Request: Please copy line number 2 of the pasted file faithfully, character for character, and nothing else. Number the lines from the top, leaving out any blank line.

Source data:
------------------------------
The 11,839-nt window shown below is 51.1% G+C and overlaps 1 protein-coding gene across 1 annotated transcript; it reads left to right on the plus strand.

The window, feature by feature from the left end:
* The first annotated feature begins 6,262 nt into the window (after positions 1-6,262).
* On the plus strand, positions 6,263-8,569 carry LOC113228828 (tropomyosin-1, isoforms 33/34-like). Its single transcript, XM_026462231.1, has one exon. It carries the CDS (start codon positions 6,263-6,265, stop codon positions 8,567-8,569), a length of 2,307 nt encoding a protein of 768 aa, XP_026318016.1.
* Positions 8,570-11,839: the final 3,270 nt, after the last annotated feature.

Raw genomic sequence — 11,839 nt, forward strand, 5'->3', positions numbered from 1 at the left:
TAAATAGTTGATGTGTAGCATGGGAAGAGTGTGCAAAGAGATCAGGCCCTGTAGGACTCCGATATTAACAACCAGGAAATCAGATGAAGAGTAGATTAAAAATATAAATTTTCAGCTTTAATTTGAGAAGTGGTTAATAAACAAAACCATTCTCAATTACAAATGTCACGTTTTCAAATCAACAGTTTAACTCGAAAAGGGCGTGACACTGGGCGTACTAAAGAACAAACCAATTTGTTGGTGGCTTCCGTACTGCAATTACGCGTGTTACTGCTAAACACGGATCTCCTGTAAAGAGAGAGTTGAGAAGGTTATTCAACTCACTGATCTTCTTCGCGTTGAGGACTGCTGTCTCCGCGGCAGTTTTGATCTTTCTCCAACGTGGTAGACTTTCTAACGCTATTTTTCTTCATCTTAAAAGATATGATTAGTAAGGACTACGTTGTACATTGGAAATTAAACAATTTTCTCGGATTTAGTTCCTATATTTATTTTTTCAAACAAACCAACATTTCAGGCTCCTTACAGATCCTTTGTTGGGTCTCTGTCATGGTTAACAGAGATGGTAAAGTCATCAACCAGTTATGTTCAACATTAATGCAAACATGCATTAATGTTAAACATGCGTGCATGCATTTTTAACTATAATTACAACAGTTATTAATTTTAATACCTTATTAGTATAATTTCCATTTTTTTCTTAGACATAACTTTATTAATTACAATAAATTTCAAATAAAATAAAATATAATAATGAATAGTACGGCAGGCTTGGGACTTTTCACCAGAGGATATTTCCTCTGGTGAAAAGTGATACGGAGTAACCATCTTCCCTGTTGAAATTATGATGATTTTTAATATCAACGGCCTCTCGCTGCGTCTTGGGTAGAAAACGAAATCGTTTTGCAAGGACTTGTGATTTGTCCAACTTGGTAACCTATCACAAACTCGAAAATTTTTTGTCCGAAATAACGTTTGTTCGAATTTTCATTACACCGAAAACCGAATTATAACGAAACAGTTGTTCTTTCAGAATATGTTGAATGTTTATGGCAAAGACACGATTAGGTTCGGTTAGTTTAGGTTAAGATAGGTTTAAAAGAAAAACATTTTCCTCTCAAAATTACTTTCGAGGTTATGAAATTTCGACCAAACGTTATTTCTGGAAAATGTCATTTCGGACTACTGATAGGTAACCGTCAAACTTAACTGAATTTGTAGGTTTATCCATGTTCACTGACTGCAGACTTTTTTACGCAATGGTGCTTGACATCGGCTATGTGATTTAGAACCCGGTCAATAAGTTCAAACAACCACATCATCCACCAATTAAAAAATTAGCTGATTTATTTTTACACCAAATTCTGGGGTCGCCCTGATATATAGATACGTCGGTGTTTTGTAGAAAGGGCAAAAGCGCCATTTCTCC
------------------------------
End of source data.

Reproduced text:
The window, feature by feature from the left end: